Sensitivities

The company’s business operations are dependent on sporting success. A weak performance could cause revenue to fall and affect the ability to attract and retain players and coaches. Participation in lucrative UEFA competitions cannot be relied on, although the club has qualified regularly.

The company’s financial performance depends on the team’s ability to play in competitive and non-competitive games, eg friendlies, both domestically and internationally, and on fans attending games. Any restrictions on the ability to travel and compete in games due to eg, a pandemic may therefore affect financial performance.

While serious injuries cannot be anticipated, the club maintains a strong squad and minimises the risk of poor investment in new players by intensive scouting and medical examinations.

The company competes for a share of disposable consumer income, which may be eroded by economic downturn. However, attendance at home matches is resilient (much the highest in the Bundesliga) and ticket prices are lower than those of leading competitors. The increasing popularity of the Bundesliga is evident in a sharp rise in the value of future broadcast rights.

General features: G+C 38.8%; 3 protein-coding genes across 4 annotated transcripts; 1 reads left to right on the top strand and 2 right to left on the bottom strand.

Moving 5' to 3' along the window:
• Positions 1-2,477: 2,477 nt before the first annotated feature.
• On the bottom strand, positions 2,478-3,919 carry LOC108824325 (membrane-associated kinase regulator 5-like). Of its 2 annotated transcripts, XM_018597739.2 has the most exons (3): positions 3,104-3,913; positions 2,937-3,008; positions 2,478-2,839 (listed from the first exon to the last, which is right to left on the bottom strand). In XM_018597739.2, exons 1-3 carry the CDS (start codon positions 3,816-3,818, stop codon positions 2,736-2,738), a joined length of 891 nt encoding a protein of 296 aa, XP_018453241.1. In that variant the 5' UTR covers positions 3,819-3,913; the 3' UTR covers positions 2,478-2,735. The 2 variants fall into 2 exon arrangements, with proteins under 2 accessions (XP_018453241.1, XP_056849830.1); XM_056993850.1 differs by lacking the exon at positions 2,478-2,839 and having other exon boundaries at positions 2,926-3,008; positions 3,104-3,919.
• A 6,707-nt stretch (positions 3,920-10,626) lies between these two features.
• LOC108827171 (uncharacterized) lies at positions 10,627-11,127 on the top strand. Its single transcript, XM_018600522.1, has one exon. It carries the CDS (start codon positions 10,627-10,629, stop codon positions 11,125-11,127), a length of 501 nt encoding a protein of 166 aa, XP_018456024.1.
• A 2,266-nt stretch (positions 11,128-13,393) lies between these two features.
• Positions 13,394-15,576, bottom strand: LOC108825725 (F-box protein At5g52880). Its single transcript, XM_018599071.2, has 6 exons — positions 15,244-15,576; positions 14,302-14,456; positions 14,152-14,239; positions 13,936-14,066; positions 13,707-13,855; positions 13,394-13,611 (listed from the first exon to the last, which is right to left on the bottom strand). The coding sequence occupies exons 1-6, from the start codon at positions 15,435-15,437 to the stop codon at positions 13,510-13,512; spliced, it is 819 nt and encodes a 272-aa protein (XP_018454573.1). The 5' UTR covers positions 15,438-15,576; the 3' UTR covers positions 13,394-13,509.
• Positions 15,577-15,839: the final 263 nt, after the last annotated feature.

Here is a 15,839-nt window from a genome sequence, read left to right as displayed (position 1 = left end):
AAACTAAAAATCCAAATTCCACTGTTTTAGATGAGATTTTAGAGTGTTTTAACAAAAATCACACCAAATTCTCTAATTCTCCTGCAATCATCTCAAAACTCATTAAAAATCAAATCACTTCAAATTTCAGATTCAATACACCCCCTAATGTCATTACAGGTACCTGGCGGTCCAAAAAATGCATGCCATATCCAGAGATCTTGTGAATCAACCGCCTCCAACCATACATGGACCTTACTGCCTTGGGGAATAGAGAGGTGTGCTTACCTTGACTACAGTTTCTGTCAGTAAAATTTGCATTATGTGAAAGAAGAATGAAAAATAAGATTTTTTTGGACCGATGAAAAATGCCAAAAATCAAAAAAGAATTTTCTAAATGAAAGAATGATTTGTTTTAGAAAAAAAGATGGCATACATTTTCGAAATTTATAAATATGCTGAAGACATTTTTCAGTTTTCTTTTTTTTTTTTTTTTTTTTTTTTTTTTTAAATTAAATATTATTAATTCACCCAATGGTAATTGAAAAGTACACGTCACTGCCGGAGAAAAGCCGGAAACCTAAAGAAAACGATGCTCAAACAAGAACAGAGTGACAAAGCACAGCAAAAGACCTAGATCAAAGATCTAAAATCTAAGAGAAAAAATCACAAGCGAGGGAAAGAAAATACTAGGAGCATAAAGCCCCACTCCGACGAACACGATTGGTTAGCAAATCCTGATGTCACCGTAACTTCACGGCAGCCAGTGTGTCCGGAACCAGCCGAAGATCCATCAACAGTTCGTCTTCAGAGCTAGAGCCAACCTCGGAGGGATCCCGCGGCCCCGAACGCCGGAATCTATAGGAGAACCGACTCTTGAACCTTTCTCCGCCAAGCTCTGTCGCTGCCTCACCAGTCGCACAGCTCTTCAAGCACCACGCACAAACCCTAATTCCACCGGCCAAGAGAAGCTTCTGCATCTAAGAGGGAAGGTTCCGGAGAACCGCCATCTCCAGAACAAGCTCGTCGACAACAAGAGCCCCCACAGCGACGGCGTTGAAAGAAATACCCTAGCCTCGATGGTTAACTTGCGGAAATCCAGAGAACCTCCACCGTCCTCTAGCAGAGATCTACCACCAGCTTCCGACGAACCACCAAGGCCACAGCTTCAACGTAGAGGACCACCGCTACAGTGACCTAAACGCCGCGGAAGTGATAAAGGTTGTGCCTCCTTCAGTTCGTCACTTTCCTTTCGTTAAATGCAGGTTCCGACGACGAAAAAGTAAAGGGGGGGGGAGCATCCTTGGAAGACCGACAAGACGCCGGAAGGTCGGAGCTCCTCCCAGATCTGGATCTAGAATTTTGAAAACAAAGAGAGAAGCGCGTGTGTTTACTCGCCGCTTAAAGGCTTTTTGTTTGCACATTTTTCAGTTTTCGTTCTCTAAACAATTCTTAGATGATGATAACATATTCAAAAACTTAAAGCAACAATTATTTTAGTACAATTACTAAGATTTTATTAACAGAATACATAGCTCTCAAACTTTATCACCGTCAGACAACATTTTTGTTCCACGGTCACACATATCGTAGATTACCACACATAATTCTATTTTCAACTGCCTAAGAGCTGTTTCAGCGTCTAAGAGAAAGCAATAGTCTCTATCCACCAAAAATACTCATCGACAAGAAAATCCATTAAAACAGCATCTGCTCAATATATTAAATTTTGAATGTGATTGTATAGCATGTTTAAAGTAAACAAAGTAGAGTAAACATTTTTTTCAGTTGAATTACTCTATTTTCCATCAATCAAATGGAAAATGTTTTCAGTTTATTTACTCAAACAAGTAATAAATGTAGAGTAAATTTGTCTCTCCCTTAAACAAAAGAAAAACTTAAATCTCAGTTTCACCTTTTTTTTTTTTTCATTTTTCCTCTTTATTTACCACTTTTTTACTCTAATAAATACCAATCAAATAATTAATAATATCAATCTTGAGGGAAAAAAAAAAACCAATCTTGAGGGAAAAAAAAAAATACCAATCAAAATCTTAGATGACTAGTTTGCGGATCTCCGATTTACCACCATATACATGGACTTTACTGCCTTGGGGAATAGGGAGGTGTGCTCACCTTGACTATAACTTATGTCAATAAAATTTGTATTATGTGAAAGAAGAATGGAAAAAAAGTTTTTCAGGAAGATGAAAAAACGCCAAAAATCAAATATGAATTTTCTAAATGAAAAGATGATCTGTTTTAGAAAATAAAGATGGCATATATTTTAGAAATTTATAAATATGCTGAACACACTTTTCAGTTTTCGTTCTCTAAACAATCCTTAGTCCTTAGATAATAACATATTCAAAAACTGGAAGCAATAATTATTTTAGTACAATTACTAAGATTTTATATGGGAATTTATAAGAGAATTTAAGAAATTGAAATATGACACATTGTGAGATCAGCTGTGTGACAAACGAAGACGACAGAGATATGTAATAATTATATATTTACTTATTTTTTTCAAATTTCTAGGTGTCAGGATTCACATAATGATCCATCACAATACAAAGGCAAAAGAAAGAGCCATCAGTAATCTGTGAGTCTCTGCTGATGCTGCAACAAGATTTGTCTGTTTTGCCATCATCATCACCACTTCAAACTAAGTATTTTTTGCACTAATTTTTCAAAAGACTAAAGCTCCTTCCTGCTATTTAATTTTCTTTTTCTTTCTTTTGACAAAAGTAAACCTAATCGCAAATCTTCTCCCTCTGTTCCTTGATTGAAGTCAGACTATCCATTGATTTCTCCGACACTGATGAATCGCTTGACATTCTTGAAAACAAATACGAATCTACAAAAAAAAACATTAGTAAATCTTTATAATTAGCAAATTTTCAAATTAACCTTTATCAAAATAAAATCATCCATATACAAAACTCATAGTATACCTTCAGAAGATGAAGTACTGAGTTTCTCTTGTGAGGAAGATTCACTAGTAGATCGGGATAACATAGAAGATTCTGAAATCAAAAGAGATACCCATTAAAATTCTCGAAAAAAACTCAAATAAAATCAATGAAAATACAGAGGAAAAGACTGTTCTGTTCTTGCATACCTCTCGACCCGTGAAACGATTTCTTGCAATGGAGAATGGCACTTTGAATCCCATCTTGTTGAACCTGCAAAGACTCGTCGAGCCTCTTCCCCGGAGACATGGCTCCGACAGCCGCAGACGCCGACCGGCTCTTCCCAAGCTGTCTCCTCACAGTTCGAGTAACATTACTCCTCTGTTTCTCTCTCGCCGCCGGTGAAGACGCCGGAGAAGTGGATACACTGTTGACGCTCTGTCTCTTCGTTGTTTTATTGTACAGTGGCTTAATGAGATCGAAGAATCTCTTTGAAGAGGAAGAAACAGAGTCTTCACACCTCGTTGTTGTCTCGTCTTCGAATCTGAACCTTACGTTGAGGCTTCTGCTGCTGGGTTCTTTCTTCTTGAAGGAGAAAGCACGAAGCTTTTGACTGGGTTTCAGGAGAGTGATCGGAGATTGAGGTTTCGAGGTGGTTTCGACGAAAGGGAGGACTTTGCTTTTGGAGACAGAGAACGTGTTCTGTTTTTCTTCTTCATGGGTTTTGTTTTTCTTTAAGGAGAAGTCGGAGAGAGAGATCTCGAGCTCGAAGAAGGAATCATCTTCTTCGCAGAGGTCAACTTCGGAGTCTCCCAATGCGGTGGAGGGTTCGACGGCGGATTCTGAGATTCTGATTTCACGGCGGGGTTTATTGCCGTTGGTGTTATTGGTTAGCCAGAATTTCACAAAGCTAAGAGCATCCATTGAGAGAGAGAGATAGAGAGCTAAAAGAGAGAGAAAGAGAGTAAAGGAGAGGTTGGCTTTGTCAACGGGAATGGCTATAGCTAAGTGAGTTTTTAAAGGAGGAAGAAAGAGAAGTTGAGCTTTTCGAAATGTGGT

Dortmund is dependent on the strength and perception of its brand. While damage may impair its ability to attract sponsors, the company invests heavily to ensure consistent quality.

Long-term contracts with major sponsors provide security independent of sporting performance.

Dortmund is subject to external governing bodies, eg the Bundesliga, DFB, UEFA and FIFA, which may change the structure of German and European football. In terms of finances, the company is in tune with a market subject to growing regulation, notably the break-even requirement for participation in UEFA competitions.

Negotiation and pricing of key media contracts are outside the company’s control and those contracts may change.

The company’s digital media strategy is still developing. Piracy and illegal live streaming may adversely affect its broadcasting, and new media and mobile revenue.

The club is obliged to pay players and coaching staff in line with competitors. Labour costs have risen sharply, accounting for c 58% of its revenue excluding transfers, similar to key peers.